I guess I have a few more things to say following yesterday's "Whimsy" post. I'll try to keep the digressions to a bare minimum.
When I talk about whimsy in Dungeons & Dragons or adventure/game design, I'm using the definition from my old Merriam-Webster dictionary:
a fanciful or fantastic device, object, or creation esp. in writing or art
I don't mean capriciousness, nor light hearted or humorous, and I certainly don't mean "gonzo," which my MW simply defines as:
...which is what you tend to get (in gaming) when you pile too much weird on top of weird.
When I wrote that Dragonlance was "post-apocalypse lite," I did not mean to imply it was light-hearted. I'm just saying that its particular version of PA fiction isn't quite as heavy and serious as what one finds in a "harder" look at the genre (considering "hard" to be like "hard science fiction"). And please don't infer my use of the terms "heavy" and "serious" to be "dark and awful" ...I'm saying it's not well thought out (see prior posts on steel currency and religion in DL).
Dragonlance, for all its flaws, has whimsy. A treetop village is whimsy. A wizard cursed with hourglass eyes is whimsy. A dragon holding an elven king hostage in his own dreams is whimsy. And, yes, even a "steel currency" is whimsy...if also utter nonsense.
|No ewoks, just whimsy.|
But for all its pretensions at being "epic fantasy," Dragonlance (at least in its fiction) is surprisingly down-to-earth. The characters care about money to pay for stuff. Their love lives are complicated and messy. People die of old age, get beat up, hurt, fall ill with sickness. They complain about things. They get annoyed with and yell at each other. It's not Tolkien. It's not Star Wars, following the exploits of some "chosen one." These people end up being the "heroes of the Lance," but ANYone could have been "heroes of the Lance" if they'd been in the right (wrong) place at the right (wrong) time...the reason we're following this particular group is because they are the shmucks that ended up with the job and we want to watch how exactly that happened.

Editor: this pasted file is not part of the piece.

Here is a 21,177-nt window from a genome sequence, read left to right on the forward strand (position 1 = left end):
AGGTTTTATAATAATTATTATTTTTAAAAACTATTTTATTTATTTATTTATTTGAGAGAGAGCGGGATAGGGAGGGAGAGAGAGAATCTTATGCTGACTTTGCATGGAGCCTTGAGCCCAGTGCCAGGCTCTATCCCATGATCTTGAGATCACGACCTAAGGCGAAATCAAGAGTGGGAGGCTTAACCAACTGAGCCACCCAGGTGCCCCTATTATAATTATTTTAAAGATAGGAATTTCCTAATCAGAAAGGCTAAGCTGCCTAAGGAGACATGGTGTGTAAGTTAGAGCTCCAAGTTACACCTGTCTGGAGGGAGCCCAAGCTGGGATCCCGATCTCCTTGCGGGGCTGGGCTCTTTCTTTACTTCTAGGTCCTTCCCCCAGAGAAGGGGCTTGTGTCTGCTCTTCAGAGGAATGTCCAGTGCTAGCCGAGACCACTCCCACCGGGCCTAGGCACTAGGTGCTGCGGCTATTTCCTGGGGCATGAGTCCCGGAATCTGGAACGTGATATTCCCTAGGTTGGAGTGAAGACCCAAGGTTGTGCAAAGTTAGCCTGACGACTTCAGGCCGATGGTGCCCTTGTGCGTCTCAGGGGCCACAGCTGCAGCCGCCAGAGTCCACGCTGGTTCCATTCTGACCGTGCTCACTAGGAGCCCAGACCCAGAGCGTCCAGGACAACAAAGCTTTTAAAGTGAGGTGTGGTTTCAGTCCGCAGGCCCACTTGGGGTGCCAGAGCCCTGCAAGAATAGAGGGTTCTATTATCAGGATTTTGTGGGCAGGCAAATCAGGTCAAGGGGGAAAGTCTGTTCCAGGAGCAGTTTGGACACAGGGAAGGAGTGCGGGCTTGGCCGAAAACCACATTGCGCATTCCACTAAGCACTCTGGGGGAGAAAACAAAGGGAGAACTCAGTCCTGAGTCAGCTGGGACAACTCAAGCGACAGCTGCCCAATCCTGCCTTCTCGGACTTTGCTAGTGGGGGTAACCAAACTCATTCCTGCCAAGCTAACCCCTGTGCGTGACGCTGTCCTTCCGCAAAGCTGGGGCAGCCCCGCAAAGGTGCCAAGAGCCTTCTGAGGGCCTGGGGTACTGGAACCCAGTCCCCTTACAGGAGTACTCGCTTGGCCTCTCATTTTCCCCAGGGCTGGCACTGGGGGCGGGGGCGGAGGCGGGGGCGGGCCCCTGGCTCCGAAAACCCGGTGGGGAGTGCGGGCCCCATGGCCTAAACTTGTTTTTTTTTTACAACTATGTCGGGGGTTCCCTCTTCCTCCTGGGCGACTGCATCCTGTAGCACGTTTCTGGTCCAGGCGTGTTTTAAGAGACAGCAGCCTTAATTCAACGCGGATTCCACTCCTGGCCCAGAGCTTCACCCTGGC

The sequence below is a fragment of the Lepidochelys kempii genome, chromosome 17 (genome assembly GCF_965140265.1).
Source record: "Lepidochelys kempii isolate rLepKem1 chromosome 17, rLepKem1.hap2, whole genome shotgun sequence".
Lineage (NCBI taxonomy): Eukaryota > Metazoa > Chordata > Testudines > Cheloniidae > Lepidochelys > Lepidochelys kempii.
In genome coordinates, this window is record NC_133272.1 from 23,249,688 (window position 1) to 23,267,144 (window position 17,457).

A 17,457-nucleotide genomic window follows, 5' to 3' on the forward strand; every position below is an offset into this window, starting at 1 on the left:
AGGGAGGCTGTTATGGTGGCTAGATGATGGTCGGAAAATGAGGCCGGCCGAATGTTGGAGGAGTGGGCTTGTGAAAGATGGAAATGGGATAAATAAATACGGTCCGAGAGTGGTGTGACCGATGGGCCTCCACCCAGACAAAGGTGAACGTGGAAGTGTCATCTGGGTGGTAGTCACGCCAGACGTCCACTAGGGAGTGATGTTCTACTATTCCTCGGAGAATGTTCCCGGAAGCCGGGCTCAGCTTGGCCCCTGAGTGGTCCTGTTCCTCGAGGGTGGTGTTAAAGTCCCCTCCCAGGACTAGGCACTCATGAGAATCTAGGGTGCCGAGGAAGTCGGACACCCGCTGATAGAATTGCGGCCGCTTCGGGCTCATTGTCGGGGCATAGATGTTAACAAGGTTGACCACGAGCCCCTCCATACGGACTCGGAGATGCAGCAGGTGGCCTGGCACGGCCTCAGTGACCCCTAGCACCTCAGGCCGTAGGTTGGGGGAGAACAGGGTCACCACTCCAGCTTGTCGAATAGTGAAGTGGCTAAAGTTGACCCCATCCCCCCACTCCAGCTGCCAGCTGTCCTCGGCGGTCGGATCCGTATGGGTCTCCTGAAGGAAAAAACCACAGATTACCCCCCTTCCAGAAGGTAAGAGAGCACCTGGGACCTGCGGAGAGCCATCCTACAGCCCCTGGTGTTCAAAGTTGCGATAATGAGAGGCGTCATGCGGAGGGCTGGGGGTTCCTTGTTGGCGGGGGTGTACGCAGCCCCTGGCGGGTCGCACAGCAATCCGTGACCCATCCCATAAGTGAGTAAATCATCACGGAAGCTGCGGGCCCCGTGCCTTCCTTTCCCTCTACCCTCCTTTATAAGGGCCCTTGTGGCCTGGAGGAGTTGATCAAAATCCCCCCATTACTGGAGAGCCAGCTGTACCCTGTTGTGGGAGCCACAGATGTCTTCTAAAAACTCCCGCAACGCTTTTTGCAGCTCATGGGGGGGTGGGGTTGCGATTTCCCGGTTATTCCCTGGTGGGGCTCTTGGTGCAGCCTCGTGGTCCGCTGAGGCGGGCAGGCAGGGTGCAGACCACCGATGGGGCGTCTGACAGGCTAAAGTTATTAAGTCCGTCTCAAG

[okay, there is SOME pretentious "chosen one" stuff in DL...Goldmoon and Riverwind, for example, or Raistlin being a vessel for Fistandantilus, or Tanis just "happening" to have a past relationship with a Dragon Highlord. But the other characters are more-or-less interchangeable with ANY D&D miscreants]
That, for me, is what makes whimsy work. If you have this "normal" world (assuming, for the moment, that monsters and magic-users are "normal") with otherwise normal challenges (politics and economics, combat being a dangerous proposition, etc.) THEN the injection of the occasional strangeness can produce a feeling of "magic." Whimsy can produce wonder. And that makes for a cool/better game experience.
When EVERYthing is weird/strange...so much so that the weird/strange becomes "business as usual"...that's when you get into gonzo territory. And that's a territory I don't generally like to hang out in. Maybe because it lacks a true "normal" point of reference for me to use in orienting myself to the material at hand.